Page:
I did a post earlier about Thanksgiving plans when you are micro-sized or living in an RV. In that, I had suggested cooking the turkey in a portable roaster. That’s not what we actually ended up doing. We went a totally different direction.
We cooked the turkey in a gas grill. No, we didn’t use a rotisserie (we did those a lot when I was a kid, but I haven’t seen a rotisserie capable of handling a turkey for sale recently.) We didn’t cut it up and grill it either (I’ve done that when camping too.) We didn’t do just a turkey breast (done that camping too!)
The turkey, about 10-12 lbs, was washed and whatnot, then placed in a heavy foil pan (we used a full steam table sized foil pan) layered with a thin layer of root vegetables (parsnips & carrots) and celery and apples, all cut in moderately large chunks. We added about a half to full cup of water to prevent scorching of the vegetables in the bottom.
It went into the grill, which had been being fiddled with to get it to hover between 300-400 degrees F. and the lid was closed. This grill isn’t large–this full steam table sized pan pretty much filled the entire grill area. (There are various sizes of heavy foil roasters-just find one to fit your grill & your turkey–or use a heavy roasting pan, if you prefer.) We also used a meat thermometer to ensure we had DONE turkey, since no one was interested in doing the raw turkey thing.
The turkey was rubbed down, inside and out, with seasonings (poultry seasoning and sage) as well as having some fresh sage leaves put between the skin and the breast meat (you can separate the skin from the meat and push herbs, ice cold butter, etc. there if you like) We also injected the turkey with melted margarine, especially in the breast.
After it has cooked a while, check it to ensure its not scorching on top…or the veggies aren’t scorching beneath it. If it is over-browning, put a piece of foil over the turkey to protect it. We used a simple method of temperature control on the grill–if it got too hot, we opened the lid for a minute or two and let the heat escape.
When the turkey was deemed done by the thermometer and old fashioned probing to ensure the juices were clear, we removed it from the grill and set it to wait for carving. The grill was then pressed into service to heat other items or keep them hot for the 15 minutes the turkey had to rest before being carved.
The work was actually done by my daughter, who had never cooked one before, and she was the one who came up with our holiday solution. It worked…very well. So well, in fact, that I now have a gas grill on my “wish list” of accessories to my micro-sized life. Moving our cooking outdoors reduces the heat (important on the Gulf Coast!) as well as increases available space for the cooking project. As anyone who has ever lived in a travel trailer and really cooked knows…saying “kitchen” is really stretching it. I have exactly enough cupboard space for a slow cooker and toaster. My coffee makers are on the refrigerator.
I actually do a lot of my cooking even now outdoors. As an avid camper, I have a selection of cook stoves suited for just that, using butane, propane or liquid petroleum of some kind. For fast cooking, long cooking, or plain cheap cooking…I prefer what GM calls my “Chinese stove” (he calls it that because it is a Chinese knock off of a name brand backpacking stove) It uses any liquid petroleum product: kerosene, gasoline or white gas (I typically use white gas aka “Coleman gas”.) It is rather impressive with its flaming process, as it doesn’t truly vaporize the gas until the jet gets hot, so it spurts out a trickle of gas, I shut it off, light it, and then after it burns off that initial trickle, I begin to turn on the gas again, until the familiar sound of the vaporized gas begins and the blue flame appears. I typically set it in a battered old skillet, since I’m paranoid about that spurt of liquid gas in the initial stage. The first time I used it, it scared me half to death! A liter of fuel will typically last us 3-5 days of cooking…and a gallon of white gas runs $9-10. I buy a gallon about once every 4-6 weeks…which makes cooking on it very economical. It would likely be cheaper to use regular gasoline, but I confess…I’m paranoid about doing that. This stove’s problem is that it is very hard to control the heat for a simmer…and it tends to have hot spots when cooking with a thin pan. I really should invest in a diffuser to use with it for finer, more controlled cooking.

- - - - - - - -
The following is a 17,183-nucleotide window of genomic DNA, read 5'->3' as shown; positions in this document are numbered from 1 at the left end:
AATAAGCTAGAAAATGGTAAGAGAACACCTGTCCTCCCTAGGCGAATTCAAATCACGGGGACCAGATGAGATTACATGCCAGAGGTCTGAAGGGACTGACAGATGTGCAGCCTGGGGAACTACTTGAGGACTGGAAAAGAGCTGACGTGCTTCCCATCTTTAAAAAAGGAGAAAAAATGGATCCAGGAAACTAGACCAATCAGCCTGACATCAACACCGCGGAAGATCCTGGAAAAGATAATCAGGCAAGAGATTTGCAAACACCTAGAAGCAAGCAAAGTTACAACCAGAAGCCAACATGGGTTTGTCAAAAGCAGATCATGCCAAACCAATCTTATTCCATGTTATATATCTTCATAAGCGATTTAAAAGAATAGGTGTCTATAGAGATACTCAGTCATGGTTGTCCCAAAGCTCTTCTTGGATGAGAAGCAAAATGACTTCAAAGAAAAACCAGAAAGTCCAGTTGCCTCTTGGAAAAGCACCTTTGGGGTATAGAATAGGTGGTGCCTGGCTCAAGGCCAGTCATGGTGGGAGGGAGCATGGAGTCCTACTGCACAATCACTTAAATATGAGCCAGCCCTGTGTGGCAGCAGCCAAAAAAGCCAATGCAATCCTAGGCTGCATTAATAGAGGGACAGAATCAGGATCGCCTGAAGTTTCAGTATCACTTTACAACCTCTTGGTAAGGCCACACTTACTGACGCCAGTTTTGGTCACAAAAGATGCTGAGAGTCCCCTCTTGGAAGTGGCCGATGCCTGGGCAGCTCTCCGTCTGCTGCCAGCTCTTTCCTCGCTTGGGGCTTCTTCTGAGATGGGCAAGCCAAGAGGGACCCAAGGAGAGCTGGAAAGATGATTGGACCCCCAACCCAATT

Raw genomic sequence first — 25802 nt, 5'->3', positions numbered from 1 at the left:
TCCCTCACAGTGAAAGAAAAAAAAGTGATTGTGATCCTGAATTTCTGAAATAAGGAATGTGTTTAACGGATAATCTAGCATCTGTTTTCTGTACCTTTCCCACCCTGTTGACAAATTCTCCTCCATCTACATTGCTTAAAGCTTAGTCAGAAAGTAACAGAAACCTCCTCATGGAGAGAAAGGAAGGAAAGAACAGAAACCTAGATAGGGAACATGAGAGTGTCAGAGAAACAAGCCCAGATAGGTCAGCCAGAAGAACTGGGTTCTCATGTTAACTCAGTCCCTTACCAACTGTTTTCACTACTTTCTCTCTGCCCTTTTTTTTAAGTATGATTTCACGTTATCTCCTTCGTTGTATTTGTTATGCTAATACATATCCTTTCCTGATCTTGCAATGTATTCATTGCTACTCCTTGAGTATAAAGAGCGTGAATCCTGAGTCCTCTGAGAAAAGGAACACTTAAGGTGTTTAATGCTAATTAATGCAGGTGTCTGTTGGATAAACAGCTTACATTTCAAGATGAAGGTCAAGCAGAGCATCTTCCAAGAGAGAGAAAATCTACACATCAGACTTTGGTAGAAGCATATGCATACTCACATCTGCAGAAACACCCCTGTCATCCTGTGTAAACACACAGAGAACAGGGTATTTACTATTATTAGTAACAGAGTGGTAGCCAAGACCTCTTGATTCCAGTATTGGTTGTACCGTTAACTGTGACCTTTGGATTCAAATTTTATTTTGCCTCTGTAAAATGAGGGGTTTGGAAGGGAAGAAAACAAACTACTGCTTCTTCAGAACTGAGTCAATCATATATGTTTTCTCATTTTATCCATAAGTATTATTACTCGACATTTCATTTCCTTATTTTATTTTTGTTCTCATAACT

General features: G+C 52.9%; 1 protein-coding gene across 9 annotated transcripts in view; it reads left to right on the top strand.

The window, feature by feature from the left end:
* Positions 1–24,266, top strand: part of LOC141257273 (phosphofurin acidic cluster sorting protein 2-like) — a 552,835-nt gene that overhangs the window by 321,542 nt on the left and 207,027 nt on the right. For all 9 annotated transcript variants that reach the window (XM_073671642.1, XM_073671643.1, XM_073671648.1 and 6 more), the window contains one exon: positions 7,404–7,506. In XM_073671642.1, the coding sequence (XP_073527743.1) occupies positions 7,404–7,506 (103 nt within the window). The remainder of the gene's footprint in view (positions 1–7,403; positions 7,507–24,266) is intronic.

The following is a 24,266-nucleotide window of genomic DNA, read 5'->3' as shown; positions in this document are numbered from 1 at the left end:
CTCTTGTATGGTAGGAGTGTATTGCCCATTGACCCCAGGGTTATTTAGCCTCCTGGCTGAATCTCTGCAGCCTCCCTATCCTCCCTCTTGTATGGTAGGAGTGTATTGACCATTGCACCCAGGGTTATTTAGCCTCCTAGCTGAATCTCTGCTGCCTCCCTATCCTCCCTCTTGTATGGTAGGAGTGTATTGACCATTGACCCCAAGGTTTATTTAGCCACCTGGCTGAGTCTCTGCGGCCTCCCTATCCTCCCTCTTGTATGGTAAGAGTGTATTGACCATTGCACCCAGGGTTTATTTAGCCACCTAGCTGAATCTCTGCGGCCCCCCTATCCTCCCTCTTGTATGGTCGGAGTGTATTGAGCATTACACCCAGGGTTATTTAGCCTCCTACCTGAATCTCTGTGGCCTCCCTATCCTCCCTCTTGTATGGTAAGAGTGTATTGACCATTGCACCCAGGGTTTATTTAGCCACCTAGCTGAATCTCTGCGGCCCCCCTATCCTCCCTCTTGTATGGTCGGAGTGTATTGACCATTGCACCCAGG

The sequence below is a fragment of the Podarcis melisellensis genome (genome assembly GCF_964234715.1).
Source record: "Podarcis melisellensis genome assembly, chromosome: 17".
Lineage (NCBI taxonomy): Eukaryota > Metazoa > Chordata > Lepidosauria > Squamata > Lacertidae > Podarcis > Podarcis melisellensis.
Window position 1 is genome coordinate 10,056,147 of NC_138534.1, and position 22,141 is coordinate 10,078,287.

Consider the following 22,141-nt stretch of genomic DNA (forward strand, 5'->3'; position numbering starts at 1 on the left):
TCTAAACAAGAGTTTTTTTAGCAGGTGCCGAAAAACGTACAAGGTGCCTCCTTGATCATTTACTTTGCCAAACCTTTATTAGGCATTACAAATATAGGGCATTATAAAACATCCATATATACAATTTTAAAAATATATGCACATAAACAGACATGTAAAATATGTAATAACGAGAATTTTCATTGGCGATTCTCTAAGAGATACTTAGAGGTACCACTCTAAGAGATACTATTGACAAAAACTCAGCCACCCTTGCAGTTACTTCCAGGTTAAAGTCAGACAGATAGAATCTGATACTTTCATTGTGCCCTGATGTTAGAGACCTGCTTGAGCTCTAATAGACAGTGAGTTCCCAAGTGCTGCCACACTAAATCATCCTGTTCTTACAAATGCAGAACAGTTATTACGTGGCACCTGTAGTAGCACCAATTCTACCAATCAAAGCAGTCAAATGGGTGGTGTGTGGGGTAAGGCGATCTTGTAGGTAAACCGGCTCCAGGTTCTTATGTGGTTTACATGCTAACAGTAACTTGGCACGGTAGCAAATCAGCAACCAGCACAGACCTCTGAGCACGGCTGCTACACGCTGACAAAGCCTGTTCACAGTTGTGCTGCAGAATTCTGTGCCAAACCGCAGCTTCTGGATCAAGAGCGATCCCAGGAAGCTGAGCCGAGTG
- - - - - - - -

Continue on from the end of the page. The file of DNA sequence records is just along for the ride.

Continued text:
Flame diffusers haven’t changed in a very long time. I have seen ones like this that were sold in the 1940s…and I’ve bought ones like this in the 80s and 90s. They do tend to rust if they get wet, and the tiny holes will clog, and its impossible to wash when it gets dirty. But they are also immensely useful and work very well to prevent scorched soups, stews, etc. when cooking on a gas stove. If you don’t have one, believe me…they are worth getting.
So, cooking outdoors is definitely a viable choice when you live small, especially if you live in the South. Winter in the northern tier, well, I’d not want to be trying to cook while standing in the snow! But for Southerners, an outdoor kitchen is a definite possibility, removing the cook from the cramped inner space and preventing the cooking from adding heat to the area we all try to keep cool and comfortable.